“Hands up if you consider yourself a success?” Steve Stopps of Lumo Developments asked in his presentation at Pocket Gamer Connects recently. I raised my hand.

I did this because it’s a question I’ve recently asked myself. Seemingly a couple of others had done too as they also raised their hands. However, the vast majority of the attendees did not. Had I not recently thought about this, I most probably wouldn’t have either.

The funny thing about success is that we’re conditioned from a very young age to assume that success is measured in money and specifically “more money”. Not “some money”. Not “lots of money”. Not “£100,000”. Just more. And that’s a bit messed up in my opinion.

The ethos of the talk resonated loudly with me and without attempting to regurgitate his words (which I would most certainly not do justice to), one of the key messages was that success should not be measured solely by monetary value. That’s not to say it’s not important, I do believe money can buy happiness… but only up to a point and only in certain contexts. Once you have food, shelter and some feeling of security, it’s really worth asking yourself what’s most important to you beyond that?

It will probably be some desired lifestyle which requires some level of wealth to fulfil. But it will almost certainly be quantifiable with a bit of consideration. Do that. Define and quantify what your desired lifestyle might look like and gauge where you are against it. Also consider what you might measure success by aside from money.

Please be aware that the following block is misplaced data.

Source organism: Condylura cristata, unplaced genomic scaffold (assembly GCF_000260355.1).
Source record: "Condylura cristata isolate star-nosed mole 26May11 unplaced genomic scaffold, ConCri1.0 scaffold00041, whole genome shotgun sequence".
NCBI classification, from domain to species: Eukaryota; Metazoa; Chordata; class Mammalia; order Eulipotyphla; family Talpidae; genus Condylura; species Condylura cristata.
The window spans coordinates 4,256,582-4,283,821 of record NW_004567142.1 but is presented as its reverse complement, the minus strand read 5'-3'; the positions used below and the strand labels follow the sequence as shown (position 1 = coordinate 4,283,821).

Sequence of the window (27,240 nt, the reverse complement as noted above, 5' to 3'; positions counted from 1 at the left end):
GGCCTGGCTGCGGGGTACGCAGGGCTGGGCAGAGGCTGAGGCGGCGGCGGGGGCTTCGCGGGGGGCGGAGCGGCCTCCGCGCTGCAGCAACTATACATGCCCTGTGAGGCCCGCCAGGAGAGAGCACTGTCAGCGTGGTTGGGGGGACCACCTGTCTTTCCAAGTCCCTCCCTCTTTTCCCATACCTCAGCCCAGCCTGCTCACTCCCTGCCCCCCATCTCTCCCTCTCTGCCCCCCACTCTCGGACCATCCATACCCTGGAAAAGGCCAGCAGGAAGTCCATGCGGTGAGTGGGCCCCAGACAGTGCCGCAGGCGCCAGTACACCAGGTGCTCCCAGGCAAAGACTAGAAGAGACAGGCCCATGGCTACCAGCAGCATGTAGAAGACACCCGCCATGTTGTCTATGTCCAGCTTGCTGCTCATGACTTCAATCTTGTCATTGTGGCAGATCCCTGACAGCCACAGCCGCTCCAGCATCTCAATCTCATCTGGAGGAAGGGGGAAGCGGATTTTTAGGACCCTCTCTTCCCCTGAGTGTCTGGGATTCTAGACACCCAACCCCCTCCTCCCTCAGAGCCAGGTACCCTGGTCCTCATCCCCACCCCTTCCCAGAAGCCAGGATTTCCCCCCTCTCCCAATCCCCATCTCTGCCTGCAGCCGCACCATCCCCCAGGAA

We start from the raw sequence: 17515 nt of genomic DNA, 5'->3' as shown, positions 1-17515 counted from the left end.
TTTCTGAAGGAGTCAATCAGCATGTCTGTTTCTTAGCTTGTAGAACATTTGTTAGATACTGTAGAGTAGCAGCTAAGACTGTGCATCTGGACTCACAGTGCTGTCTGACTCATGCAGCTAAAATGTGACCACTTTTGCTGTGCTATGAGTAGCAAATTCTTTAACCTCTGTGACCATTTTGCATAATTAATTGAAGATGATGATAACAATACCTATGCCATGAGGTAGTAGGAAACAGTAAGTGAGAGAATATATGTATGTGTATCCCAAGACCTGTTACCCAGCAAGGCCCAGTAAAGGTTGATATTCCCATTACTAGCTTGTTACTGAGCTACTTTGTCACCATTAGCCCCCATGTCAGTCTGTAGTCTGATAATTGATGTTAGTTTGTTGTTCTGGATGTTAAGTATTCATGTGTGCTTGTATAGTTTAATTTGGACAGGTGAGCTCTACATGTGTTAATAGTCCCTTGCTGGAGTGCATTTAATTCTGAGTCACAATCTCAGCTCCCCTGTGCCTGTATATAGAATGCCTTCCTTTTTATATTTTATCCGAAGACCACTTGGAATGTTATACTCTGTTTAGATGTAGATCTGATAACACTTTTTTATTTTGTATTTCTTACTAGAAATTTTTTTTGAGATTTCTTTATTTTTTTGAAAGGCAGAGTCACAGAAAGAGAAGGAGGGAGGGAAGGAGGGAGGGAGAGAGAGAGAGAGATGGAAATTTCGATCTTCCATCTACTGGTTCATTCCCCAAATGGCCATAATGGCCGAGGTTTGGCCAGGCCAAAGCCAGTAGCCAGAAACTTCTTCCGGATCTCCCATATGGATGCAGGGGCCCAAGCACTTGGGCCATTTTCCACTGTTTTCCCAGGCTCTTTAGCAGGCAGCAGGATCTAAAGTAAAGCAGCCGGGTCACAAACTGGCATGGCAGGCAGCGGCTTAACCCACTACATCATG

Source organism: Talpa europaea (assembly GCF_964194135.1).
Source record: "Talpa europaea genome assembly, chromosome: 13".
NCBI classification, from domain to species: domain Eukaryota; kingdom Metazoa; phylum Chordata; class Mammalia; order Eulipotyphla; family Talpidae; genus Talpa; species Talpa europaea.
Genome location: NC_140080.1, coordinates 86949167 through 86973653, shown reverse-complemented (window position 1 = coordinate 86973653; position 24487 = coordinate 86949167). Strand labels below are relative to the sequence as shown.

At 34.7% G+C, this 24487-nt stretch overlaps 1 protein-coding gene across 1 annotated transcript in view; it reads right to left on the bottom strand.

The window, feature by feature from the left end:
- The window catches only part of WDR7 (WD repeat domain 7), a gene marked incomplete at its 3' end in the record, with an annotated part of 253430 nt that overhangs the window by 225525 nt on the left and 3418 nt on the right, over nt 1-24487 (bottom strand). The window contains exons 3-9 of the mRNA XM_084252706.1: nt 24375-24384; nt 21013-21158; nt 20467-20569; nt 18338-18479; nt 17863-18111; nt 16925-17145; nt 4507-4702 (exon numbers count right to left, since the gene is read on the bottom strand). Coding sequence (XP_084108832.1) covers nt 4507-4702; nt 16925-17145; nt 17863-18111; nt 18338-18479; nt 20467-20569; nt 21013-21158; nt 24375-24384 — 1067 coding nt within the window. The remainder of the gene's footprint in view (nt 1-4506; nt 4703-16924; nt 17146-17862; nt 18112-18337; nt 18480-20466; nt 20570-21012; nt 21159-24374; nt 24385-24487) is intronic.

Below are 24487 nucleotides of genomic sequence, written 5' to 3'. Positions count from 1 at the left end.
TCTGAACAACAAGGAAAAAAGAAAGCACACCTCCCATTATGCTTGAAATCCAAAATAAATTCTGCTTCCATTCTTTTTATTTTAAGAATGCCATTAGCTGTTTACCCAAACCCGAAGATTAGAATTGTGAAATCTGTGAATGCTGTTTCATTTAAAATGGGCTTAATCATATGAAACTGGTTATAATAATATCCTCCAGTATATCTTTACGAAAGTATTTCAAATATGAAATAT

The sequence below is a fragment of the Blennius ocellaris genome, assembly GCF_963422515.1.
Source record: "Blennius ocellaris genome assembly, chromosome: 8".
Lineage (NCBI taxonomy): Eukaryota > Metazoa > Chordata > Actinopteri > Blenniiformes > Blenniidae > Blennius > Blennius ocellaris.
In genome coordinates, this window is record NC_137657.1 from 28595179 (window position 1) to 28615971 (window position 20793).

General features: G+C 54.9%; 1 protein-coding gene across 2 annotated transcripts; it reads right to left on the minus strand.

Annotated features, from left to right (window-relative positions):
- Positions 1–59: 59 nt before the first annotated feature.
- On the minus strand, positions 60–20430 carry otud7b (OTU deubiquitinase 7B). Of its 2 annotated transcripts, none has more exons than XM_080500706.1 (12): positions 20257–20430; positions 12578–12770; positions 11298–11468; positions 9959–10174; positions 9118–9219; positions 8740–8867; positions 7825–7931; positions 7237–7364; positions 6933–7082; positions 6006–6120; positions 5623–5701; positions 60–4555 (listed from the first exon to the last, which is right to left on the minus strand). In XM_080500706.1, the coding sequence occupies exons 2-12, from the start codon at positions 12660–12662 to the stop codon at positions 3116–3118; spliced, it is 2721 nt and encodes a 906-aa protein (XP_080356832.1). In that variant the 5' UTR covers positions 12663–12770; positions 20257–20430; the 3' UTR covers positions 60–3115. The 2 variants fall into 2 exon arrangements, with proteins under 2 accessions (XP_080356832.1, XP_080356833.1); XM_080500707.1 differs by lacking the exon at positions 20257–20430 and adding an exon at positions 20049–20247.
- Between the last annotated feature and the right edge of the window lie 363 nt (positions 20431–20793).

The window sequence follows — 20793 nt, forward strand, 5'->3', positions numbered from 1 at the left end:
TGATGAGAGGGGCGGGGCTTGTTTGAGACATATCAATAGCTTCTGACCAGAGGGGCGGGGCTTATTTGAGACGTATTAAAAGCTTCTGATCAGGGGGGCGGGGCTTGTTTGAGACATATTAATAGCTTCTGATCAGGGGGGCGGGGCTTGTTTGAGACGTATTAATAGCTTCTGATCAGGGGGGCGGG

When I did this, I thought back to the goals I’ve been working towards for the past 10+ years and I realised I’d actually achieved what I’d be aiming for. A business with a great team, nice working environment and delivering successful projects to large clients were all in my plan. Outside of work I have an amazing wife, my own home, the occasional holiday and a decent car. Okay, so I have mortgage, my last holiday was a bargain-bucket, last minute deal and my car is really nothing to shout about… but all good enough for my measure.

At the same conference I heard talks ranging from VCs on how they’re looking for a 10x return on their multi-million dollar investments through to individuals sharing the buzz they got when they managed to quit their job and survive long enough to release a single game. Quite the spectrum. But I do wonder if the VC-type had asked themselves what success looks like, if they’d know when they achieved it. Or if they’ll always just be frustrated that someone else has more than they do. Neither role or aspirations are right/wrong, but I definitely recommend contemplating the meaning of “success” to you.

This may all be a bit humblebraggy but let’s not forget the fact I had relatively modest goals, they did take me well over a decade to achieve and whilst I’d like to think I’m largely “self made”, I’m aware of my privilege.

I’m far from done though and have plenty more goals to work on as well as defining more non-materialistic success measures. But it’s good every now and then to stop worrying about what you haven’t achieved and spend some time reflecting on what you have.